Volumetric Analysis Chemistry Lab Report

Introduction: The purpose behind (the first step in) this experiment is to show that similarly to week 1, the molarity of an acid or base in solution can be determined (so long as one value’s is known) using titration. In this case though, finding the molarity of the acid used in the reaction is then used to determine the percent of that acid in a vinegar solution and compared to the standard value for % acid present in vinegar. The second part of the experiment was to see if by titrating a solution of NaOH and an unnamed mystery acid, you could find the molar mass of the unknown acid (solving the mystery).

It must be understood that the number of moles of the reacting NaOH and the number of moles of the product NaX acid, must both equal (in this case 1:1) in order for the calculation to find the molar mass to work.

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Procedure: Begin the procedure by first making sure all glassware has been cleaned. Next set up the buret for the titration using the same method as week 1. Similar to week 1 the titration is performed using NaOH as a base in the solution so the buret should filled with the NaOH and the initial volume may be recorded. The acid (acetic acid) should be mixed in solution with 5. 0 mL of acid and 50.

0 mL of water. The water can be added in excess because the hydrogen that bonds with the OH to make water as a product is already present in vinegar and so it doesn’t bond with other water molecules. Once the solution is mixed the indicator is added and the titration process may be initiated. As the base is added to the solution a faint purple color appears and disappears. The color fades much slower as the titration is almost complete.

After completion the final volume of the NaOH in the buret was recorded and used in calculation.

This entire process was repeated for a second titration. The average molarity of NaOH was found and used to determine the percent acetic acid present in vinegar. After calculating the percent acetic acid in vinegar the second part of the experiment was initiated. The first step was weighing out two samples of the unknown acid to between given values on the container. Each sample was used in separate titrations.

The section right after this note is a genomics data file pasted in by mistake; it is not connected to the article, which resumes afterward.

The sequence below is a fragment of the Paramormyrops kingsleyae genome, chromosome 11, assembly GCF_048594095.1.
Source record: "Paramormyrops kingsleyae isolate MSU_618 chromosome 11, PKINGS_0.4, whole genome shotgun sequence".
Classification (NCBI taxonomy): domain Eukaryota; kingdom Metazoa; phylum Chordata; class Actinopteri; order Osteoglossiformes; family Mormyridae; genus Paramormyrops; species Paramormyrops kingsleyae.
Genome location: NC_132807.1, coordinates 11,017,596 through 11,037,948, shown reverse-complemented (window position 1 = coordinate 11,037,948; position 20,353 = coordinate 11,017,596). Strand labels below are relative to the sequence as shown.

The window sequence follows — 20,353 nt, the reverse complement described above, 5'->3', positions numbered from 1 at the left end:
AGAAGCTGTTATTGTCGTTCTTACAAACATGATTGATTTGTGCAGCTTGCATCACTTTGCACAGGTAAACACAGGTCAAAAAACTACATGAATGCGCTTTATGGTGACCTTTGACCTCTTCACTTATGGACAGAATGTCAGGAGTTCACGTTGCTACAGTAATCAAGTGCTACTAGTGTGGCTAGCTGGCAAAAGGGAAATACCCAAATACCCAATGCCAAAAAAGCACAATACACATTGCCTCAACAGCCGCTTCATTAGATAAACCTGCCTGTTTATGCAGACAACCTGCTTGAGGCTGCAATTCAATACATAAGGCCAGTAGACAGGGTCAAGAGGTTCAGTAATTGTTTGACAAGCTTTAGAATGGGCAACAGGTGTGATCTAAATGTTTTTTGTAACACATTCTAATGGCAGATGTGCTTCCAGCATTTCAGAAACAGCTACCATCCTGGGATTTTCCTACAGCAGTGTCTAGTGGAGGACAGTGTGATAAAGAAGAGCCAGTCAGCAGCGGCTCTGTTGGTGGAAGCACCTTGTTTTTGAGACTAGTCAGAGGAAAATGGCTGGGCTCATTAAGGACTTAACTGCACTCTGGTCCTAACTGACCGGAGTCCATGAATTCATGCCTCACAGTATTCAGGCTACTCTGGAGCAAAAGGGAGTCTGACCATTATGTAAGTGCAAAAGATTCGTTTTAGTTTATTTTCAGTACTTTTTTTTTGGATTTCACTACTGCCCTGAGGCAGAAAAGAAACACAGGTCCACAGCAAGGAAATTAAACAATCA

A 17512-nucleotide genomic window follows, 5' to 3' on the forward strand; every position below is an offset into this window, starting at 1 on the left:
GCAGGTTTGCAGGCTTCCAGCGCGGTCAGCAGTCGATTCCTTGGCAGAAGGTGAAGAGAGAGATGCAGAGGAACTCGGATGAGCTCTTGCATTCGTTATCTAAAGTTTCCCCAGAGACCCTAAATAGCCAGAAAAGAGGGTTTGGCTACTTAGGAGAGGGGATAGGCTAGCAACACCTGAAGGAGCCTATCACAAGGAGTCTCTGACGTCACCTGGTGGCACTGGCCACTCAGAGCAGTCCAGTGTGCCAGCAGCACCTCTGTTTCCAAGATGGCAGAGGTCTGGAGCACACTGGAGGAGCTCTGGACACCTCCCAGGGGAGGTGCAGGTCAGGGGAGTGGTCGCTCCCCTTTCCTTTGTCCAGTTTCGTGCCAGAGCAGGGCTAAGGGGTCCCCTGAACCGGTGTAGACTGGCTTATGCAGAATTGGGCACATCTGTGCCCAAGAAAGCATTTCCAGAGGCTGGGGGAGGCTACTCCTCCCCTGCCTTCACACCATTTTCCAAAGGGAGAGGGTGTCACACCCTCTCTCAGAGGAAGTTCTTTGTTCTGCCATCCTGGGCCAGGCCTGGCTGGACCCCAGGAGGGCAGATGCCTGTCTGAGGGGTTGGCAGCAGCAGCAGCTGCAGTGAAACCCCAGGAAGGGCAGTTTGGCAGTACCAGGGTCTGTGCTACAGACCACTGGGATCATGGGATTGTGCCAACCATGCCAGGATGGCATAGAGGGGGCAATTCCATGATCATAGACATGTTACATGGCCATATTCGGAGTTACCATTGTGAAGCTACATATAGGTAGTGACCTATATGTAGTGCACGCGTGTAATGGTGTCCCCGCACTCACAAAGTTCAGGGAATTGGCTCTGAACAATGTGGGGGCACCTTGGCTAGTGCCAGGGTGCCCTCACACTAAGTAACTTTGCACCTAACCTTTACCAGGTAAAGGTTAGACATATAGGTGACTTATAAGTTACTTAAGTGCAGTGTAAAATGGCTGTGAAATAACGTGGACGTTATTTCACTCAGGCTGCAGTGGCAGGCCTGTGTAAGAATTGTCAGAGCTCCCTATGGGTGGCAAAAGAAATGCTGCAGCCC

Each titration was carried out using the same methods as before. Once the molar mass of each sample was found the values were then averaged and the deviation was found.

To prove that the molar mass was accurate the deviation had to be within 1%. Calculations: VINEGAR 1) Molarity of acid: a = vinegar b = NaOH Run #1: Ma * (5. 00mL)Va = (0.

02116)Mb * (14. 1)(Vf – Vi) Ma = 0. 5967 Run #2: Ma * (5. 00mL)Va = (0. 02116)Mb * (14.

1)(Vf – Vi) Ma = 0. 5967 2) Average Molarity of Acid: (Ma1 + Ma2)/2 = (0. 5967 M) 3) Density (g/L) (Avg. M) * MM(CH3COOH) (0. 5967M) * (65.

05 g/mol) = 35. 85 g/L 4) Percent Acid ((g/L)/(given density)) * 100 ((35. 85 g/L)/(1005 g/L)) * 100 = 3. 57% UNKNOWN ACID 1) Moles of NaOH ((Vf – Vi)/1000) * M

Run #1: ((31. 11 – 0.

51)/1000) * 0. 2116m = . 006475 Run #2: ((31. 35 – 0. 38)/1000) * 0. 2116m = .

006553 2) Calc Moles of Acid because 1:1 ratio moles acid equals moles NaOH moles acid = Run 1: . 006475 and Run #2: . 006553 3) Molar Mass (grams used/moles acid) Run #1: (1. 3160g/. 006475) = 203.

24 g/mol Run #2: (1. 3276g/. 006553) = 202. 59 g/mol 4) Average Molar Mass (203. 24 + 202. 59)/2 = 202.

92 g/mol 5) Average Deviation ((202. 92 – 203. 24) – (202. 92 – 202. 59))/2 = .

005 6) % Deviation (. 005/202. 92) * 100 = . 0025 which is <1% Conclusion/Discussion:

Using titration as a method to calculate the molarity, and in turn the percent acid present in solution proved to be accurate. When solving for the percent of acetic acid present in vinegar the end result of 3.

57% was not far off from the standard 4%. The small error could be a result of error in experiment or an actual failure of the acid to meet the federal standard. An example of error in experimentation is while the solution is titrated completely, the flask being swirled is removed from underneath the buret and a drop or two of NaOH can sneak out before the valve is closed.

Those few missed drops as well as excess NaOH in titration can affect the accuracy of the results. Human error is almost always a factor for example when measuring any values without digital assistance leaves room for the naked eye to make mistakes. As far as the second part of the experiment was, the 0.

0025% deviation indicates that the titration was accurate. The ending molar mass (202. 59 g/mol) of the mystery acid points to two possible suspects. The first being Cesium Diuranate, and the second Sodium Diuranate. Without the information it wasn’t possible to determine which one it would be.

There is also a chance that the results had small deviation (accurate) but were not precise. For example if both titrations had error due to the mass of the samples being incorrect. There was also a potential error during the second titration. While adding the indicator to the acid solution the tip came in contact with the buret and the drop of indicator managed to seep up the buret into the NaOH and so all the NaOH that had turned purple had to be drained. Normally flushing the buret would get rid of the indicator but even after flushing the entire system there was still a faint purple lingering in the tip of the buret.